By Dr. Noël Crosby, Au.D.
Hearing loss is one of the most prevalent chronic conditions in the United States. It affects more than nine million Americans over the age of 65 and 10 million Americans age 45 to 64. It is unfortunate that about three out of five older Americans with hearing loss and six out of seven middle-aged Americans with hearing loss do not use hearing aids. There can be severe consequences for untreated hearing loss! Untreated hearing loss has serious emotional and social consequences for older persons. This is according to a major study by The National Council on the Aging (NCOA). The study was conducted by the Seniors Research Group.James Firman, EdD, president and CEO of The National Council on the Aging. The survey looked at 2,300 hearing impaired adults age 50 and older and found that those with untreated hearing loss were more likely to report anxiety, depression, social isolation and paranoia and were less likely to participate in organized social activities, compared to those who treat their hearing loss. Social isolation is a serious problem for many older adults, the study also examined social behavior and found that people who don’t use hearing aids are considerably less likely to participate in social activities. Among those in this study with more severe hearing loss, 42 percent of the hearing aid users participate regularly in social activities compared to just 32 percent of non-users. The survey found that significantly more of the seniors with untreated hearing loss (those who do not wear hearing aids) reported feelings of sadness or depression that lasted two or more weeks during the previous years. Among those with more severe hearing loss, 30 percent of non-users of hearing aids reported these sad feelings, compared to 22 percent of hearing aid users. Another measure of emotional distress is the perception that “other people get angry at me for no reason,.” Psychologists often identify this as an indication of paranoia. Older non hearing aid users were more likely to agree with the statement “people get angry with me usually for no reason” (14 percent of users vs. 23 percent of non-users). Among those with more severe hearing loss, the difference was even greater, 14 percent for users vs. 36 percent for non-users. Hearing aid users have reported significant improvements in many areas of their lives, including their relationships at home and a feeling of independence to their social life and their sex life. In almost every area measured, the families of hearing aid users also noticed that improvements were even more likely than those reported by the users of hearing aids.
Hearing loss may also be a risk factor for another huge public health problem: falls and their resulting injuries that generate billions in health care costs in the United States each year. To determine whether hearing loss and falling are connected, Frank Lin M.D., Ph.d. at Johns Hopkins, and his colleague Luigi Ferrucci, M.D., Ph.D., of the National Institute on Aging, used data from the 2001 to 2004 cycles of the National Health and Nutrition Examination Survey. This research program has periodically gathered health data from thousands of Americans since 1971. During those years, over 2000 participants ages 40 to 69 had their hearing tested and answered questions about whether they had fallen over the past year. Researchers also collected demographic information, including age, sex and race, and tested and measured participants’ vestibular function, a measure of how well they kept their balance. Their findings are published in the Archives of Internal Medicine. The study found that people with a 25-decibel hearing loss (classified as mild) were nearly three times more likely to have a history of falling than those with no hearing loss. Every additional 10 decibels of hearing loss meant an increased 1.4-fold risk of falling. People with impaired hearing may not have good awareness of their overall environment, which makes them more likely to trip and fall, said study author Dr. Frank Lin. It might also be that with hearing loss, the brain becomes overwhelmed by the demands on its limited resources, Lin suggested. Also,”gait and balance are things most people take for granted, but they are actually very cognitively demanding,” Lin says. “If hearing loss imposes a cognitive load, there may be fewer cognitive resources to help with maintaining balance and gait.”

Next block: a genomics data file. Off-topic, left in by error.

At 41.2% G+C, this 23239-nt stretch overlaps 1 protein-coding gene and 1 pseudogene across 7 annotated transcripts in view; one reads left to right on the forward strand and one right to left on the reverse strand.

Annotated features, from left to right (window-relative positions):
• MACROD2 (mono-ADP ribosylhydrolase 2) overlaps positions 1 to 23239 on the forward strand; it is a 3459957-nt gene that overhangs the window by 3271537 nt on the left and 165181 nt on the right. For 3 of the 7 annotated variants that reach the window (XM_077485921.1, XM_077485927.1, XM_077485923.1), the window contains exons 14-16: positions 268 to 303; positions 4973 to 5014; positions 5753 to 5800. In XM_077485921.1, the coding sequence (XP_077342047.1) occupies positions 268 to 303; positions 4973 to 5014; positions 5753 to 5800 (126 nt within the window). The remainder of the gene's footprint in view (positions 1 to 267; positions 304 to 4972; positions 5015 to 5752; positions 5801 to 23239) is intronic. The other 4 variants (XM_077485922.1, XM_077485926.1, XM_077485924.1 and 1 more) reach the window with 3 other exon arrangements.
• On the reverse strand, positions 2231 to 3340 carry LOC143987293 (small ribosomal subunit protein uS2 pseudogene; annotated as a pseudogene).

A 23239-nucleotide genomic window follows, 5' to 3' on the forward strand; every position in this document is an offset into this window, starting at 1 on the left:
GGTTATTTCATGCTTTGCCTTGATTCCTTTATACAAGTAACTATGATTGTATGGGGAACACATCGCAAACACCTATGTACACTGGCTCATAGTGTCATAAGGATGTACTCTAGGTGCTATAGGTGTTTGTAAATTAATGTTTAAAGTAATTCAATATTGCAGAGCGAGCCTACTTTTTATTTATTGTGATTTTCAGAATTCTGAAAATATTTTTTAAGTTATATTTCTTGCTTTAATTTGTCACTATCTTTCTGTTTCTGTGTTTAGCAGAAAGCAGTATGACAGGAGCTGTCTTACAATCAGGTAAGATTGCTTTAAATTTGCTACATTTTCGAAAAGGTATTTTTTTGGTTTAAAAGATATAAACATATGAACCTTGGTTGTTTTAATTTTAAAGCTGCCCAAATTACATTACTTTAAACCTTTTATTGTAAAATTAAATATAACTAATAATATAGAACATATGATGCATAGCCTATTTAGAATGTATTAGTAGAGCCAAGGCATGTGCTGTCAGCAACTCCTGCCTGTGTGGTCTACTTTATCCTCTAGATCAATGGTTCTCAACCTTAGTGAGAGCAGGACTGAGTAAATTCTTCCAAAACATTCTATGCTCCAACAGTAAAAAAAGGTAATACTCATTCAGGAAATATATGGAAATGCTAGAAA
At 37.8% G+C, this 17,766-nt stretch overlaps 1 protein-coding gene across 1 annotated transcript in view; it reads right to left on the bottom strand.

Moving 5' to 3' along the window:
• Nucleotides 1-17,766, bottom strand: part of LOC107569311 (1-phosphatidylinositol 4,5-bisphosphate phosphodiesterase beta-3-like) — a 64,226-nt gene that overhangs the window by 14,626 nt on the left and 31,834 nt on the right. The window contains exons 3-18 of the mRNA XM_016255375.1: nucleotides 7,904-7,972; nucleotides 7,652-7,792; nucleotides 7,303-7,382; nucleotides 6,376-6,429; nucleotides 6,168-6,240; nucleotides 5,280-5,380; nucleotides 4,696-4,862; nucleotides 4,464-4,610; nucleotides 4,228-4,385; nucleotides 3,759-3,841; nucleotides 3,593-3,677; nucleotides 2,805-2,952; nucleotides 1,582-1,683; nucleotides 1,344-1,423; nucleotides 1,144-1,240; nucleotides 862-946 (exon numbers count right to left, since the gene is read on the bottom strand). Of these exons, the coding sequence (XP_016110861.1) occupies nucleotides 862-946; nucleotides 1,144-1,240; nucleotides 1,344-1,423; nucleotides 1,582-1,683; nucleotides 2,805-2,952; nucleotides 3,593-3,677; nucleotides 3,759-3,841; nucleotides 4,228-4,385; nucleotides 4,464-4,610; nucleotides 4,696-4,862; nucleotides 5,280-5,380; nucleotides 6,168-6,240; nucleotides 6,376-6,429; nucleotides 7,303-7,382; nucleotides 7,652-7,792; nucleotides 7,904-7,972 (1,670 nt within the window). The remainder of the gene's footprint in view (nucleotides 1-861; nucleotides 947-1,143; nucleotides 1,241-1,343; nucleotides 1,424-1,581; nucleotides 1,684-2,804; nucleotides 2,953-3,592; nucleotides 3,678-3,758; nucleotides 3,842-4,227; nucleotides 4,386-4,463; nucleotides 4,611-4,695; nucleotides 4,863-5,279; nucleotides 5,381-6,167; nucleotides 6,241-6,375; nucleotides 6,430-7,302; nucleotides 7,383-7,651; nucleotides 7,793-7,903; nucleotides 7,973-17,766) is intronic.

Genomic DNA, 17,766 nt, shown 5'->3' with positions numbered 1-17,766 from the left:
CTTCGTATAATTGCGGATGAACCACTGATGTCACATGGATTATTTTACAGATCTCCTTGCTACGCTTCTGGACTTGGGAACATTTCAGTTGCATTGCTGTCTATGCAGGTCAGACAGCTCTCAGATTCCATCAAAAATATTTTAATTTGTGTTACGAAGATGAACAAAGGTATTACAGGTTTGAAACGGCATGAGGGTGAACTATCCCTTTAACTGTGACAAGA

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Dr. Noël Crosby, Au.D., owner and audiologist at Advanced Hearing Solutions in Englewood, FL is a licensed professional whose 26 year career has been devoted to helping people of all ages hear and understand more clearly. Dr. Crosby received her BS and MS degrees from FSU and her Doctorate in Audiology from UF. Her credibility as an authority grew during her tenure as the Director of Audiology at the Silverstein Institute in Sarasota, FL from 1991-1998. Today, in addition to managing a successful audiology practice, Dr. Crosby is involved in creating hearing loss awareness through her jewelry and accessory company AuDBling.com. She has served and is serving on various professional boards and committees and was president of the Florida Academy of Audiology in 2000 and 2010. She has been married to Michael for 23 years and has one daughter.
For more information contact Noël’s office at 941-474-8393 or you can visit her website at www.advancedhearingsolutions.net.